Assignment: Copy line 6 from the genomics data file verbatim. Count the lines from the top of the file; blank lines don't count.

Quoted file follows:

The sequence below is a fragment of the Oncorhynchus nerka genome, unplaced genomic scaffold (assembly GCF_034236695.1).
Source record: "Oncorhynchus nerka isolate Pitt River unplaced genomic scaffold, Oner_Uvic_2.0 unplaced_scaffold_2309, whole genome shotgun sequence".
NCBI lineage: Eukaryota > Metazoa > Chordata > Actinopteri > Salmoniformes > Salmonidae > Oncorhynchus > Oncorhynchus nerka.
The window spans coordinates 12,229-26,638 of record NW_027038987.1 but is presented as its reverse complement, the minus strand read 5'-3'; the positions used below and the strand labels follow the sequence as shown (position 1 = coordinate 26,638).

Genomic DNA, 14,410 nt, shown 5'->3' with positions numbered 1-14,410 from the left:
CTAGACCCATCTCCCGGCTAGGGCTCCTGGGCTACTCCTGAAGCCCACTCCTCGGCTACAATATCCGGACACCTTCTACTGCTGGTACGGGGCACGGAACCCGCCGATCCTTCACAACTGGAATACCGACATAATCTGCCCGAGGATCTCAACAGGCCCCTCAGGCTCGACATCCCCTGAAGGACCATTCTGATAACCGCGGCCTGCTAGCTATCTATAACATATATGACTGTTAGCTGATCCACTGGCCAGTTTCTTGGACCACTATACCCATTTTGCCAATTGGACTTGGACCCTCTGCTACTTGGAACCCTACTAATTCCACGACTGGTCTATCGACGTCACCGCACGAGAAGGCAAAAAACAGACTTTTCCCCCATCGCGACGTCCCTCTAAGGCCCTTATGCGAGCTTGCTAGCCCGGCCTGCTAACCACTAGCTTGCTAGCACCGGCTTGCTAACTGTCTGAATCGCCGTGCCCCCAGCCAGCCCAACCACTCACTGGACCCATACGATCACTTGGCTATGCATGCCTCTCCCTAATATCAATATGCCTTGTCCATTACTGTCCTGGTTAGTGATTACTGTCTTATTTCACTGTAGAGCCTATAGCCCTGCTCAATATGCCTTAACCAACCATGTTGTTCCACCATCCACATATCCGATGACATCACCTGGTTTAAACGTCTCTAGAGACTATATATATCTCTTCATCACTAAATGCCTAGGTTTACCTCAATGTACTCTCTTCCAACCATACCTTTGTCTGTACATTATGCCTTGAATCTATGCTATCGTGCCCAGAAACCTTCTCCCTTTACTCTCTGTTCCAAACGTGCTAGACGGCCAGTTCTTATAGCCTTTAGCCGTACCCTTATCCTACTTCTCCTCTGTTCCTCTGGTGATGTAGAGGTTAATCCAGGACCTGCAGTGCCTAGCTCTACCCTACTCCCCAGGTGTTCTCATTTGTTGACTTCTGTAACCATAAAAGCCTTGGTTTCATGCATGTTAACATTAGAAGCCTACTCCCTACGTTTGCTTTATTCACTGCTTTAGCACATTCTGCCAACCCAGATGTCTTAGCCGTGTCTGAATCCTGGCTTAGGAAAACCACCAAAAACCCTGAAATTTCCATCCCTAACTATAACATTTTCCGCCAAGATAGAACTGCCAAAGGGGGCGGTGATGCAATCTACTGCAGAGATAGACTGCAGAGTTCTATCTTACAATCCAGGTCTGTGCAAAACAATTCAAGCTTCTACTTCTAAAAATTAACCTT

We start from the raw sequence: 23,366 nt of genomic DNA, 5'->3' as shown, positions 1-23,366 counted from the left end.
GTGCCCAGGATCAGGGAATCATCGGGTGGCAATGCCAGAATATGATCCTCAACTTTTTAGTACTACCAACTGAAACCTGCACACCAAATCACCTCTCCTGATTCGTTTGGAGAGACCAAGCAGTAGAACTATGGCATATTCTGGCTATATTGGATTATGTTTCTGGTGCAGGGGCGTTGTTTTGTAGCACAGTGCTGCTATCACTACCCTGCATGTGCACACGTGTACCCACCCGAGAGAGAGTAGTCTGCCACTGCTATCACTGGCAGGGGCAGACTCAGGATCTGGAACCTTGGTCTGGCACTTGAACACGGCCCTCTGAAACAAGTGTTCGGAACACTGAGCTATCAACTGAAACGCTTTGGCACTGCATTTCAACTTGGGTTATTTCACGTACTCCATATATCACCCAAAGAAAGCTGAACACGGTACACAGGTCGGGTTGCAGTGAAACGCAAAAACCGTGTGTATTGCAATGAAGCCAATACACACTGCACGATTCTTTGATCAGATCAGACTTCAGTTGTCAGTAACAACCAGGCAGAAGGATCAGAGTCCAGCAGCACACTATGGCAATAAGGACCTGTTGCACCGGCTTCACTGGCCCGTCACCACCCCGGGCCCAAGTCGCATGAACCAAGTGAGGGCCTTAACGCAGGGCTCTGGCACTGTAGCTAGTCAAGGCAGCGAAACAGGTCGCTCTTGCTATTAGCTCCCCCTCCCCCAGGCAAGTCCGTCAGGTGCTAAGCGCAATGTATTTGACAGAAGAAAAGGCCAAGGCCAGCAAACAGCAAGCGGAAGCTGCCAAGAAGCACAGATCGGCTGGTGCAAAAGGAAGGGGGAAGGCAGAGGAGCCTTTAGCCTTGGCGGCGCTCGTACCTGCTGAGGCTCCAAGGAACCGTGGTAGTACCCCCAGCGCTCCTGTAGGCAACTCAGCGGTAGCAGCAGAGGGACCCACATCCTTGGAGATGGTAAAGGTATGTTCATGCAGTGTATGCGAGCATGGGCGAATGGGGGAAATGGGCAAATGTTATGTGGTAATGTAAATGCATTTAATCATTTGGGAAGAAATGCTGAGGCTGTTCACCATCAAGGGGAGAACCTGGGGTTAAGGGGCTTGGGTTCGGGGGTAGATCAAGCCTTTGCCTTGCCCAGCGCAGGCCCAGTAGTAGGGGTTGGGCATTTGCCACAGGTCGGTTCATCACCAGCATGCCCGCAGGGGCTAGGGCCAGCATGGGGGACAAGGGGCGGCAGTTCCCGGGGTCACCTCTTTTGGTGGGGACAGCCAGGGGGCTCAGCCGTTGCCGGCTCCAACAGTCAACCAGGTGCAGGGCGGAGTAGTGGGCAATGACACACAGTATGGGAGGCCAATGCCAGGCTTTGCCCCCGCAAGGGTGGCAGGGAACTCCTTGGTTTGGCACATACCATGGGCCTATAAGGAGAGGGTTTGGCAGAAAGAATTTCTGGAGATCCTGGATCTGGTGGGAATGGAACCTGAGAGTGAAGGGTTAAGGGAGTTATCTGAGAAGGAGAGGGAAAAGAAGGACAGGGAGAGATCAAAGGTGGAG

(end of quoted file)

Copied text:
CTAGACCCATCTCCCGGCTAGGGCTCCTGGGCTACTCCTGAAGCCCACTCCTCGGCTACAATATCCGGACACCTTCTACTGCTGGTACGGGGCACGGAACCCGCCGATCCTTCACAACTGGAATACCGACATAATCTGCCCGAGGATCTCAACAGGCCCCTCAGGCTCGACATCCCCTGAAGGACCATTCTGATAACCGCGGCCTGCTAGCTATCTATAACATATATGACTGTTAGCTGATCCACTGGCCAGTTTCTTGGACCACTATACCCATTTTGCCAATTGGACTTGGACCCTCTGCTACTTGGAACCCTACTAATTCCACGACTGGTCTATCGACGTCACCGCACGAGAAGGCAAAAAACAGACTTTTCCCCCATCGCGACGTCCCTCTAAGGCCCTTATGCGAGCTTGCTAGCCCGGCCTGCTAACCACTAGCTTGCTAGCACCGGCTTGCTAACTGTCTGAATCGCCGTGCCCCCAGCCAGCCCAACCACTCACTGGACCCATACGATCACTTGGCTATGCATGCCTCTCCCTAATATCAATATGCCTTGTCCATTACTGTCCTGGTTAGTGATTACTGTCTTATTTCACTGTAGAGCCTATAGCCCTGCTCAATATGCCTTAACCAACCATGTTGTTCCACCATCCACATATCCGATGACATCACCTGGTTTAAACGTCTCTAGAGACTATATATATCTCTTCATCACTAAATGCCTAGGTTTACCTCAATGTACTCTCTTCCAACCATACCTTTGTCTGTACATTATGCCTTGAATCTATGCTATCGTGCCCAGAAACCTTCTCCCTTTACTCTCTGTTCCAAACGTGCTAGACGGCCAGTTCTTATAGCCTTTAGCCGTACCCTTATCCTACTTCTCCTCTGTTCCTCTGGTGATGTAGAGGTTAATCCAGGACCTGCAGTGCCTAGCTCTACCCTACTCCCCAGGTGTTCTCATTTGTTGACTTCTGTAACCATAAAAGCCTTGGTTTCATGCATGTTAACATTAGAAGCCTACTCCCTACGTTTGCTTTATTCACTGCTTTAGCACATTCTGCCAACCCAGATGTCTTAGCCGTGTCTGAATCCTGGCTTAGGAAAACCACCAAAAACCCTGAAATTTCCATCCCTAACTATAACATTTTCCGCCAAGATAGAACTGCCAAAGGGGGCGGTGATGCAATCTACTGCAGAGATAGACTGCAGAGTTCTATCTTACAATCCAGGTCTGTGCAAAACAATTCAAGCTTCTACTTCTAAAAATTAACCTT